I don't think I'd go so far as to say that your stepson shouldn't "tell" what's going on at the other home, or to tell him that his only resource is 911, like the one therapist did. On the other hand, a dose of "dad's house, dad's rules" would be helpful, since the problem is he wants to use pressure from mom's house to get out of dad's rules. So fundamentally I like the idea of an approach that would have him working out his own issues with each house rather than playing them off each other. (Speaking as another step-parent who's had to handle the children's mom calling up with a laundry list of complaints about our house...).

I can see why, since your dh's ex seems to be a nut, you'd be anxious about his being told not to tell what goes on there. Although to be honest in our case, we have so little ability to affect what dh's ex does with the kids, that sometimes we'd rather just not know - all we could do was worry, or get into a fight, neither of which has a point. Still though, I think that therapist was onto something.
post #5 of 6
Thread Starter 
For the most part we don't react to what the children tell us. But we don't stop them in their tracts after the first word or two. We want them to feel free to tell us anything, just incase there is something they need to tell us. If they feel they will get in trouble for saying anything, they'll be forced to keep it to themselves and mess them up even more.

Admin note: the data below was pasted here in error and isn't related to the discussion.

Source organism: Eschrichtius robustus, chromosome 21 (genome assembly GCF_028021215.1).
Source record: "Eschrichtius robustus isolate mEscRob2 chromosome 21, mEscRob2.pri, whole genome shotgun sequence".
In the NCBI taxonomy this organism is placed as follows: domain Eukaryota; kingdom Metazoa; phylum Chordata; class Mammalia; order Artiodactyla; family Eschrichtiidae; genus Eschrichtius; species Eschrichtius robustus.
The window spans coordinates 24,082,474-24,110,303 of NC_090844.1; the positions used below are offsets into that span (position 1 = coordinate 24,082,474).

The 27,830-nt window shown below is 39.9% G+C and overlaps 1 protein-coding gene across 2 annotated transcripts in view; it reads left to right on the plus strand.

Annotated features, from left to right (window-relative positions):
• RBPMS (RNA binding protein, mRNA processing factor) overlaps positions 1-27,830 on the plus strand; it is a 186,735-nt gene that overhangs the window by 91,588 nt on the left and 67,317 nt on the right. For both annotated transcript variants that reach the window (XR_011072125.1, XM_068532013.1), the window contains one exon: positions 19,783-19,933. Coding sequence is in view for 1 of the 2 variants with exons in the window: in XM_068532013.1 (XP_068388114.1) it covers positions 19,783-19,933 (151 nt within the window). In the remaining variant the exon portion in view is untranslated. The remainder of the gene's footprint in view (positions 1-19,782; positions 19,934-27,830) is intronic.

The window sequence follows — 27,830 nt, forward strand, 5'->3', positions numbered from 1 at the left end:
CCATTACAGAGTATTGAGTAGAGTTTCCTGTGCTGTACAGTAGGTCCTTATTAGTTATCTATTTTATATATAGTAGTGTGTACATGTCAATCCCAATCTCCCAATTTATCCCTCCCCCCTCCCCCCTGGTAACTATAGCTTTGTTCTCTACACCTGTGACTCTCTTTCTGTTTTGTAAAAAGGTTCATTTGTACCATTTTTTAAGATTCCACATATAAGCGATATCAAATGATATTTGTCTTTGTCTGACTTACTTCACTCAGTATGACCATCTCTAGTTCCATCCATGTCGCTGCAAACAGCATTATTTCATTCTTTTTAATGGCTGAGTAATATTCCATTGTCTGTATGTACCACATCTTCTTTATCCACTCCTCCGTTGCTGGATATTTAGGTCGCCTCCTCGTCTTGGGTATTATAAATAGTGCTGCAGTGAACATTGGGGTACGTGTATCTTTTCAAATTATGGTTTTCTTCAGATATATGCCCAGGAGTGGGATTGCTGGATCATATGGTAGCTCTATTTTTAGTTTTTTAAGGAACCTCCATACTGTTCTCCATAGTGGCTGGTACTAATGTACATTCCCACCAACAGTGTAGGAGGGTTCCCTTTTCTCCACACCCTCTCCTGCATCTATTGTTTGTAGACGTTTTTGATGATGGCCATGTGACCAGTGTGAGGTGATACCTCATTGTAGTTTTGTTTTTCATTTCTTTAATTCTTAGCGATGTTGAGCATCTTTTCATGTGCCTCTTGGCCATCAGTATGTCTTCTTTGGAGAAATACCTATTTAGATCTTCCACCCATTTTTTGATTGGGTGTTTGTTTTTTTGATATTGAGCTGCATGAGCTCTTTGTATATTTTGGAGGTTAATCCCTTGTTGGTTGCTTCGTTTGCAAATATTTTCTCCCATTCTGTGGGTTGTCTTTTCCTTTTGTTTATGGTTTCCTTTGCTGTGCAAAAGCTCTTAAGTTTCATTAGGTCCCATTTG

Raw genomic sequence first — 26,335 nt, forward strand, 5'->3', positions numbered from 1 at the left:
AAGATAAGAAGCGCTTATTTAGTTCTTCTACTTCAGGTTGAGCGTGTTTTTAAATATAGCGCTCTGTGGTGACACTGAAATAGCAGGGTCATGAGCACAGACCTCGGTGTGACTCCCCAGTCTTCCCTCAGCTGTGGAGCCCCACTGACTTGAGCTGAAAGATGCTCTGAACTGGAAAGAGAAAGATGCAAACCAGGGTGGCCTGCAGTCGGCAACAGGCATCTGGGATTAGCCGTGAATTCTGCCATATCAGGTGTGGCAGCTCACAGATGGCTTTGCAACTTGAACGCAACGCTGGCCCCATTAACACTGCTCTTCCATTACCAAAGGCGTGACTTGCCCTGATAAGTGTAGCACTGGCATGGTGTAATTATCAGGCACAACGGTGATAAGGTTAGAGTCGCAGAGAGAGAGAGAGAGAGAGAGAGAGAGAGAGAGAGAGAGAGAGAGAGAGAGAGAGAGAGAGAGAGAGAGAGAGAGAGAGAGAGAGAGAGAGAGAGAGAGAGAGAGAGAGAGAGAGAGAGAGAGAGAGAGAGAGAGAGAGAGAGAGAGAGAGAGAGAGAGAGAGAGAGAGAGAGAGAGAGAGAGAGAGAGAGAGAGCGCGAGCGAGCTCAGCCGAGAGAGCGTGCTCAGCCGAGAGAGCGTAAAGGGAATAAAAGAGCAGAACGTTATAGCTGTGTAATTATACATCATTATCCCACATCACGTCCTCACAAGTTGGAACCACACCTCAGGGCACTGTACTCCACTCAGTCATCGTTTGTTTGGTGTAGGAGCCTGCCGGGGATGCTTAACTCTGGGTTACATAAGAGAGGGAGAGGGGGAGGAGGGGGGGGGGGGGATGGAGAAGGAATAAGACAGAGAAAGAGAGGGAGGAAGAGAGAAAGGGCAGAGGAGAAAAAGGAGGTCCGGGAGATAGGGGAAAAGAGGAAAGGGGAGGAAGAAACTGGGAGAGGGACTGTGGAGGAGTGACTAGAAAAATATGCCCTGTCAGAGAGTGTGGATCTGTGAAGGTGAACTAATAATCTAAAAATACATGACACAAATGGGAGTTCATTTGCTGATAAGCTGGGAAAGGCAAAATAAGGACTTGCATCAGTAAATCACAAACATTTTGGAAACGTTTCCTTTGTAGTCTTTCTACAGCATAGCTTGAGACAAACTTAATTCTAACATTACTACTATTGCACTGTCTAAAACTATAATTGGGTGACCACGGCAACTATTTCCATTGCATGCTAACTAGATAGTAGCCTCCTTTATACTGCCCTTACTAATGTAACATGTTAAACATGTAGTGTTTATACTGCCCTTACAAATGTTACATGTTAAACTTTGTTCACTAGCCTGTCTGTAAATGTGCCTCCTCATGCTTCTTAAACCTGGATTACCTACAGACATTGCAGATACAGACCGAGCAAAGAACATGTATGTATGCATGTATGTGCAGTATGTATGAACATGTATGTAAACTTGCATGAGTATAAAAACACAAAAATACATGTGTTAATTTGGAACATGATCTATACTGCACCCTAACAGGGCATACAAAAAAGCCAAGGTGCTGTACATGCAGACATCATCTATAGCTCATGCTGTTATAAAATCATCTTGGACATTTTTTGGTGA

The children tried to tell that one therapist stuff as well. He told them to ignore their mom when she's hitting or verbally abusing their stepfather. He told us to ignore the children when they tell us the police had to come to get mom to leave stepdad alone. Stuff like that.

We're not talking about mom let them stay up past midnight, were talking about mom yanking drawers out of the kitchen and throwing them across the room and then jumping on stepdad's back and gouging his eyes. (this was on stepdad's restraining order against mom). The therapist told us to ignore this until the children actually get hurt. Just because the children witnessed this, doesn't mean they are being abused.

When it's regular stuff like, "My brother hit me & mom didn't want to do anything about it" or "I couldn't do my homework at mom's because she had friends over very late and their kids were playing with me" we try to say something like, "Well, it looks like you need to talk to your mom about that because I can't help you on that one." and let it go.

Mom doesn't do that though. She says things like, "She shouldn't do that, she's not even your real mom." or "If you were here you wouldn't have to go through that." or "Don't worry, just think of how much fun you will have here when you get back."
post #6 of 6
Whoa. Nasty.

My stepkids get the same comments from their mom as yours does, but at least they don't see that kind of violence on a regular basis at her home. And yes, I agree with you that telling your child you don't want them to tell you about violence in the home is over the top.